It took three hours to cover the 60 miles from Gambella town to Pugnido Refugee Camp in western Ethiopia. The roads were somehow muddy, dusty and rutted simultaneously. Climbing down from the car, I could see the children peeking out at the group from behind their huts. Soon enough I was hard to miss, with 50 or so kids following me, clamoring to have their photos taken and see the finished picture. One little boy stuck by my side, a tiny bodyguard in a worn Manchester United jersey. Wave after wave of children materialized; I played soccer with some, ran down the road with others. Some children were clothed; others wore just saggy underwear; some were naked.
In fiscal year 2013, the Bureau of Population, Refugees, and Migration (PRM) provided the UN Refugee Agency with $30.1 million to offer protection and assistance for more than 400,000 refugees throughout Ethiopia, which includes potable water, latrines, emergency shelter, basic education, and the documentation necessary to collect food rations. Part of that funding helps support the 41,000 refugees at Pugnido, a camp that once held many of the “lost boys” of Sudan and which now hosts those fleeing inter-ethnic fighting in South Sudan.
Traveling as part of a team from Washington and Embassy Addis Ababa to monitor the progress of humanitarian programs, we also met with implementing partners and agencies, the local government, and refugees. Ninety percent of the residents at Pugnido are women and children; 65 percent are under the age of 18. Within the camp, more than 200 children are “unaccompanied,” having made the journey to Ethiopia without a parent. Thankfully, finding foster care via extended family or their wider community has not been the challenge it is in some other camps. The children seemed well cared for, nourished, and active; many displayed a mischievous streak that did not need translating! Agencies such as UNICEF, the International Rescue Committee, Norwegian Refugee Council, the International Organization for Migration (IOM), Save the Children, the Ethiopian Agency for Refugee and Returnee Affairs (ARRA), and others have provided a safety net to allow these kids to thrive under difficult circumstances.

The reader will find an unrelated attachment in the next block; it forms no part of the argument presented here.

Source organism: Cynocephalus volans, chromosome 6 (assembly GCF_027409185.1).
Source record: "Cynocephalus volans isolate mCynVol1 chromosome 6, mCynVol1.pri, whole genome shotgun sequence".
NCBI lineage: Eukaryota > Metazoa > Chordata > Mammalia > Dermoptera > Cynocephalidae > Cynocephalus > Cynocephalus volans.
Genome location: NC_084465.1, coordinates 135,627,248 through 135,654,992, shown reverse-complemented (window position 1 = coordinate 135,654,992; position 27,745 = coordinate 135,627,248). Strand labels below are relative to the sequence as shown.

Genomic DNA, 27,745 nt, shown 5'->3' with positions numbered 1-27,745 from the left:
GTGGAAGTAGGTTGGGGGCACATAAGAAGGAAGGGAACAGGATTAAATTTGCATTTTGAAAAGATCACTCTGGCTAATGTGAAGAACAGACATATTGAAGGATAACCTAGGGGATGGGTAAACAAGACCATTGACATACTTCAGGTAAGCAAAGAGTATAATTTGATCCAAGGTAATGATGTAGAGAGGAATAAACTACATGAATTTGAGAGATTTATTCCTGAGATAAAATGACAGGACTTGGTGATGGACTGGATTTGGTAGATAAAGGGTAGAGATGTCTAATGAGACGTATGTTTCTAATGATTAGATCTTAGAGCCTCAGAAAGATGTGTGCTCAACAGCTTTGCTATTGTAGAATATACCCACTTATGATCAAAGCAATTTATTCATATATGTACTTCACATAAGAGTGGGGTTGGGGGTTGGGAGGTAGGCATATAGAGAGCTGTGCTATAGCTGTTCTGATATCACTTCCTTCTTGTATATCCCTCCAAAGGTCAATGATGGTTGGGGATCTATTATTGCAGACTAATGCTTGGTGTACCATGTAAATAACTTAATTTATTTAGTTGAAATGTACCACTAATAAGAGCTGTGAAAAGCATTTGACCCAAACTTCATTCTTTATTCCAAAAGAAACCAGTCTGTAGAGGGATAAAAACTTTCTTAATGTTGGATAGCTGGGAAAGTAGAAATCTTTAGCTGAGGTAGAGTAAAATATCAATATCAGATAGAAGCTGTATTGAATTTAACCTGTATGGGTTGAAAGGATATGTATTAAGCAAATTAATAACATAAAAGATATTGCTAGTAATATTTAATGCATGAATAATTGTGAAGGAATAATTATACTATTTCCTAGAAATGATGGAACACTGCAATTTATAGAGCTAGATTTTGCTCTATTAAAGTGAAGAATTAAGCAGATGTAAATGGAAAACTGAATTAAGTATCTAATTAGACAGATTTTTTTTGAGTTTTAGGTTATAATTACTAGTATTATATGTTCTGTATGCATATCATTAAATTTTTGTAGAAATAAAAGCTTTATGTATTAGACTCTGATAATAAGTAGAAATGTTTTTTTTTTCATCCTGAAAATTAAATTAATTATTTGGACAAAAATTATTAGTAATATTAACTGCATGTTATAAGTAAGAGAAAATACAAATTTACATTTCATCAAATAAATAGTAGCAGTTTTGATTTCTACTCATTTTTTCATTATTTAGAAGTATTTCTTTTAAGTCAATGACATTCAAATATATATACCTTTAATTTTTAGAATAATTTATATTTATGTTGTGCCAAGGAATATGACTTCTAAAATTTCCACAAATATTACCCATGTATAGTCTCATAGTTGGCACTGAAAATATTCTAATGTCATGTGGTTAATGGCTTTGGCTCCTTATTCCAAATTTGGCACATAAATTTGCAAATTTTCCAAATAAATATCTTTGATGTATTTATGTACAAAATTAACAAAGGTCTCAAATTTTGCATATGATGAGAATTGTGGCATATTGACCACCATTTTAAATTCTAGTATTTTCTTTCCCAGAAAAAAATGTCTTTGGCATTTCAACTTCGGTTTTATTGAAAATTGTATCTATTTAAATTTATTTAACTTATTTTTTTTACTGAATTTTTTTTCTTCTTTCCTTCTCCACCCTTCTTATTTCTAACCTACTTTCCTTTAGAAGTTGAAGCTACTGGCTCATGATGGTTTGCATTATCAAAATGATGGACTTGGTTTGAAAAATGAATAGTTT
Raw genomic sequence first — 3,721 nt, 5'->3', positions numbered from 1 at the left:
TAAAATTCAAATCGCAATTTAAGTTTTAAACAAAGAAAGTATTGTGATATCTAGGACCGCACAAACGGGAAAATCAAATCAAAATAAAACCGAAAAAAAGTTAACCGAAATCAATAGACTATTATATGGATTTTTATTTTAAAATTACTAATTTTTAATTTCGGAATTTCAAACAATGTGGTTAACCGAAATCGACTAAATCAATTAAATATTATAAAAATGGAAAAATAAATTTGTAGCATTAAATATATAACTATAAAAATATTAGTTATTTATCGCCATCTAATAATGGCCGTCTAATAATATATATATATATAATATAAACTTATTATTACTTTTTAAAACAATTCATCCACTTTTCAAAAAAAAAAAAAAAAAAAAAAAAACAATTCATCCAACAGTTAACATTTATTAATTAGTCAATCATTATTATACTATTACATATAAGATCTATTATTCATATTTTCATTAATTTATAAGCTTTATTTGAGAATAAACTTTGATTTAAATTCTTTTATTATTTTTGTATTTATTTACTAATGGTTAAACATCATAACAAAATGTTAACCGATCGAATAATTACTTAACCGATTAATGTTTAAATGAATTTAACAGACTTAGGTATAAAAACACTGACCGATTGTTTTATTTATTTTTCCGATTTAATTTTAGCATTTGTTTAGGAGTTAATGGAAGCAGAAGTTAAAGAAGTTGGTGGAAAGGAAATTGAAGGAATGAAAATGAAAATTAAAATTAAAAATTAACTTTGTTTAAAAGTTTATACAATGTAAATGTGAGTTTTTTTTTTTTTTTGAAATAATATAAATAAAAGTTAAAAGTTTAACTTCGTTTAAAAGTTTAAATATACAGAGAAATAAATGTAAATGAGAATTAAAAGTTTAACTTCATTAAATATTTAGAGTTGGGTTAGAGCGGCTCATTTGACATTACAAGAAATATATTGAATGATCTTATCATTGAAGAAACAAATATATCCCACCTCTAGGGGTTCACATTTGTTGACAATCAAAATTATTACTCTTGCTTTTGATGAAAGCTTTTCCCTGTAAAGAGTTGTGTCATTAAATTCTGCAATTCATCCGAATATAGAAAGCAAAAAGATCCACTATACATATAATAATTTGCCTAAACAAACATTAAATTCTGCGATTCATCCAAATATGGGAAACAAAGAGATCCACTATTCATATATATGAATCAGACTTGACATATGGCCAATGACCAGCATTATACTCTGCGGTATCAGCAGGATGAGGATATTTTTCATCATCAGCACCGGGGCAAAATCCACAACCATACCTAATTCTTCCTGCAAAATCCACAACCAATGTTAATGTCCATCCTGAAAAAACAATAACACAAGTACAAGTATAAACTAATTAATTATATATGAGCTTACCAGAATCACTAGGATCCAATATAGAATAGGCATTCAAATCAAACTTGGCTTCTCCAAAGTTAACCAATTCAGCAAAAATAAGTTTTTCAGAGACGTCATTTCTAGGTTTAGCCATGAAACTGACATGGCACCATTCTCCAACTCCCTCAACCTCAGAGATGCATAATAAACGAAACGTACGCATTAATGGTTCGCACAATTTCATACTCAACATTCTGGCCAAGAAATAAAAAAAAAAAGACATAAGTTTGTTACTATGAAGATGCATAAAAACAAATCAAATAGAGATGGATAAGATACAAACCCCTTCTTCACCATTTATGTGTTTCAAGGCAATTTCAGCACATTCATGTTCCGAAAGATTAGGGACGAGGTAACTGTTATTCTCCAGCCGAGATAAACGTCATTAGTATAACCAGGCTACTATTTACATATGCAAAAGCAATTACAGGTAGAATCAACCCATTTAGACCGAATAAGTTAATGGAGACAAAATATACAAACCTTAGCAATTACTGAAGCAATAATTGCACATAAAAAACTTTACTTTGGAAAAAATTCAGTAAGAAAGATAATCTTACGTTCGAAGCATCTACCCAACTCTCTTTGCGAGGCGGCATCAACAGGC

Walking around the camp, we talked with residents, many of whom invited us into their huts, called “tukuls.” An older woman, recently arrived at the camp, took my hands, said a blessing and hugged me as we talked about why she left South Sudan. She let me take her photo and smiled when she saw it, telling me through our interpreter how she used to be a "beautiful, large woman," a woman of means, but, because of the crisis in South Sudan, she had become frail and thin. We saw few adult men in the camp; residents said many had stayed home to tend to their land, or possibly to fight. Women told me that they didn't know what had happened to their husbands. Though everyone in the sprawling camp hopes it will one day be safe enough for them to return to South Sudan, all know that for the time being, it is funding from donors such as the United States, combined with the dedication of agencies on the ground, that keeps them alive.
Families shared their stories; children showed me the toy cars they had built with mud and sticks. Moms proudly held new babies, and kids tried to sneak a touch of my hair. Each time I raised my camera to take a picture, I was mobbed. It was harder than I thought getting back into the car for the long trek back to Gambella, after seeing children who, in so many ways, were like kids anywhere, like my own daughter, except they weren't, because kids aren't supposed to flee war. They shouldn’t have to witness its horrors, though, according to statistics, more than half of all refugees worldwide are children. Upon returning home, it has been hard to delete the photos that were a bit blurry, because all of the children had shown such joy in being photographed. Even if their pictures did not make the final album, the memories they gave me will remain.
About the Author: Christine Getzler Vaughan serves as a Program Officer for the Bureau of Population, Refugees, and Migration.